There are three Cymbidium species indigenous to Australia, namely Cym. canaliculatum, Cym. suave, and Cym. madidum. They are found in Queensland, with Cym. canaliculatum extending westward across northern Australia to Western Australia and Cym. suave extending south to southern New South Wales. Cym. madidum is largely confined to Queensland, with only a small extension into northern New South Wales. They are all generally found in association with trees but are more appropriately considered as terrestrial rather than epiphytic, as their roots penetrate the rotted heartwood rather than attach themselves to the sound timber. All are small flowered, have leathery leaves and their leaves closely surround the pseudobulbs. When the leaves fall the bases remain as tight dried sheaths, and sharp spines remain at the dehiscence points. They flower from spring to early summer, those plants in the north flowering earlier than those in the south.
Cym. canaliculatum, first described by Robert Brown in 1810, is the most widely distributed and is more tolerant of heat and dryness than the others. It has extremely leathery leaves and multiple inflorescences of densely packed, variably colored flowers, even on the same raceme. The flowers display four general color patterns, giving rise to four varieties or groups. Cym. canaliculatum var. canaliculatum is the common form with red brown blotches overlaying a green to yellow background. Cym. canaliculatum var. marginatum has red brown flowers with a distinct yellow green margin, while Cym. canaliculatum var. sparkesii is solid red brown to almost black without any green. There is also a rare albino form that is clear green. Because Cym. canaliculatum prefers a drier habitat, it is most commonly found on the western slopes of the Great Dividing Range and the western plains in the east and the coastal forests rather than the rainforests in the north. Cym. canaliculatum var. canaliculatum is typical as the southern form while Cym. canaliculatum var. marginatum and Cym. canaliculatum var. sparkesii are found in the north of its range.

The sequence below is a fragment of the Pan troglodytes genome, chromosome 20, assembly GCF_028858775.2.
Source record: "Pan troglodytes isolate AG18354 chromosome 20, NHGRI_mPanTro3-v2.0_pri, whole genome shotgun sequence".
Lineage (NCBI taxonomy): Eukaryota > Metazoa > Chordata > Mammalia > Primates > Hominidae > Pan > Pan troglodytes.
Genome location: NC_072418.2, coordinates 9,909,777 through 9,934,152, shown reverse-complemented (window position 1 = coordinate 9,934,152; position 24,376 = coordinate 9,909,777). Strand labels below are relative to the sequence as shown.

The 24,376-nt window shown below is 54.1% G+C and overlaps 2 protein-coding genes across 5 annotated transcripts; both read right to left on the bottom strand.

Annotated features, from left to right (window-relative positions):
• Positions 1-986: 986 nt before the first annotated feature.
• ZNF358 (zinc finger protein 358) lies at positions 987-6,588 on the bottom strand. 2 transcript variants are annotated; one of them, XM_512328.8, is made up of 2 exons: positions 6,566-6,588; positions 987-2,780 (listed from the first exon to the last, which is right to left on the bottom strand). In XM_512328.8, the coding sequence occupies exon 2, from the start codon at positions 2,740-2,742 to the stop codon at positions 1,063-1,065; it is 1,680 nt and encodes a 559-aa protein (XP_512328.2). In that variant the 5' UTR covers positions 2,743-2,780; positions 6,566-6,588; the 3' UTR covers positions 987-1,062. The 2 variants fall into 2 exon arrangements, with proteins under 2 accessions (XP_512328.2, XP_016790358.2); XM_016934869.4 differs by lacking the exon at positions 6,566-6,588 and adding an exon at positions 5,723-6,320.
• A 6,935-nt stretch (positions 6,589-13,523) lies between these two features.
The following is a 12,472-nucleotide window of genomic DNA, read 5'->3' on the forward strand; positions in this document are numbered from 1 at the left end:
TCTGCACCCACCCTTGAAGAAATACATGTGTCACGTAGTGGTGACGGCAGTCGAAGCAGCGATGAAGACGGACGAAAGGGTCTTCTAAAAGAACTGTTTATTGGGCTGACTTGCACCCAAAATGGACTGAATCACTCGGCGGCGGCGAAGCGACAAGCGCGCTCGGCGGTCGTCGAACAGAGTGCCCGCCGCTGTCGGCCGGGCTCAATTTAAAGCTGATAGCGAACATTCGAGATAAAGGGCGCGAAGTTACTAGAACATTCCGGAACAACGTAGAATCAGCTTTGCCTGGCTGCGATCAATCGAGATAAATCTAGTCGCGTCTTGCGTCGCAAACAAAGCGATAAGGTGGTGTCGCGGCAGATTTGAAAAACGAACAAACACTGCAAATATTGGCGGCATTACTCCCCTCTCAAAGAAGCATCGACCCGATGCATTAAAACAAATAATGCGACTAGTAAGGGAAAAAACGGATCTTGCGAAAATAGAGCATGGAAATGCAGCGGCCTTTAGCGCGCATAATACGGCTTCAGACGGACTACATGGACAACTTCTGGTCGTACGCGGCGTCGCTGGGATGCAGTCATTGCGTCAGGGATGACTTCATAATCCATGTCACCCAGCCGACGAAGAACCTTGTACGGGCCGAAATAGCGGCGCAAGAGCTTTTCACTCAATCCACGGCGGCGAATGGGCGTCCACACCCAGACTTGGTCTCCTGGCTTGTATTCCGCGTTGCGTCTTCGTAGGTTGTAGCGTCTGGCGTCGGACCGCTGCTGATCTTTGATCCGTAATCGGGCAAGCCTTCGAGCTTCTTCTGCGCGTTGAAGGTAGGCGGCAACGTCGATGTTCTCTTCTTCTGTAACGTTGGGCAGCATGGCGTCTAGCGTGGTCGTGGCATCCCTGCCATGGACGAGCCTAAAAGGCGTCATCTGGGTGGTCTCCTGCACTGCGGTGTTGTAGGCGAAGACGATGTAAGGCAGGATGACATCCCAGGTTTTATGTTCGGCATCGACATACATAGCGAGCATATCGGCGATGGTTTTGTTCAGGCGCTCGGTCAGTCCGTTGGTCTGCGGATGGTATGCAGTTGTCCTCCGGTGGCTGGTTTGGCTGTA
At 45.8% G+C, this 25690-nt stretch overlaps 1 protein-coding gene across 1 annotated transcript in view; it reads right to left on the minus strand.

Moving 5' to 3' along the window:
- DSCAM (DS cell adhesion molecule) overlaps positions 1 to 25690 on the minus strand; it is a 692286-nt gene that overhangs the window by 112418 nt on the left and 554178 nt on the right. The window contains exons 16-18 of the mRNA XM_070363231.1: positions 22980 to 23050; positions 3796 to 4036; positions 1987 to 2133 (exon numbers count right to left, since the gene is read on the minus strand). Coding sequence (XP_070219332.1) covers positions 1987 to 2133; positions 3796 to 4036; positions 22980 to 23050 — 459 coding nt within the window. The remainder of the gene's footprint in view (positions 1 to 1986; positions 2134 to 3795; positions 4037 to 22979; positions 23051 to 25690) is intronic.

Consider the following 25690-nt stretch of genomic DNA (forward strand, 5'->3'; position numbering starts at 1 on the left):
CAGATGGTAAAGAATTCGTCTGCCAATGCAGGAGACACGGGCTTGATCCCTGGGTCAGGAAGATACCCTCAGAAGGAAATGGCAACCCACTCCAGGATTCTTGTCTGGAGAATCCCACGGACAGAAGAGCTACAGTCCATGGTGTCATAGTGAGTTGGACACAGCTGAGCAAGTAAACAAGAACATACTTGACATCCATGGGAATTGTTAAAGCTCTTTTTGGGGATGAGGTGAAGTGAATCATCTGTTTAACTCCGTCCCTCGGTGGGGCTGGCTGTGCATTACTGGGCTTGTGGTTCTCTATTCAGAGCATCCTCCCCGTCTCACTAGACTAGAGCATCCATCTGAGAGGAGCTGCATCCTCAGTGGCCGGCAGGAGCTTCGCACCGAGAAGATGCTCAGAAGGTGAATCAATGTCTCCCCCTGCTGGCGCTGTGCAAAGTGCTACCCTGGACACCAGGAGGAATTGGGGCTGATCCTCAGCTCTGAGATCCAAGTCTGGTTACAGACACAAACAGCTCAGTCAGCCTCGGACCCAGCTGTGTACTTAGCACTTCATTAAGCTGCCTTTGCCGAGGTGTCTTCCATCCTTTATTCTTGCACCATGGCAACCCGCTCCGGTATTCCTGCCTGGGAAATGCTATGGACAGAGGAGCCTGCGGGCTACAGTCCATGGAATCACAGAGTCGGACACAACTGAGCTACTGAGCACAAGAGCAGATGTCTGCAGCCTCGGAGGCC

Cym. madidum, first described by Lindley in 1840, prefers a higher humidity and moisture level and thus grows on the eastern slopes of the Great Dividing Range and the coastal plains. It is characterised by very large pseudobulbs and long pendulous inflorescences with widely spaced green to yellow flowers. Cym. madidum is commonly found growing in the bases of elkhorn and staghorn ferns or in the rotting heartwood of trees and branches. Plants can grow into huge clumps that flower between September and December, the northern forms flowering earlier.
Cym. suave is found in a narrow band along the eastern seaboard from northern Queensland to southern NSW and was first described by Robert Brown in 1810. It prefers an environment between those preferred by Cym. canaliculatum and Cym. madidum and is characterised by canes, rather than pseudobulbs, that continue to grow and flower for a number of years. It is found growing in the rotting heartwood of Eucalyptus or between the flaking layers of bark of Melaleuca; it sometimes produces rhizomes that will run for a considerable distance before surfacing and producing leaves. Cym. suave requires a considerable amount of sunshine and is the coolest growing of the three species. The flowers are similar to those of Cym. madidum.
Select forms of each of these species are now grown and their specimen plants make a magnificent display when in full bloom. A protected environment with added heat during winter may be required in the southern states. Because of their individual charm, the fact that they are part of our national heritage, and the variety and extension of flowering time that they provide, the Australian species cymbidiums are worthy of a place in any orchid collection.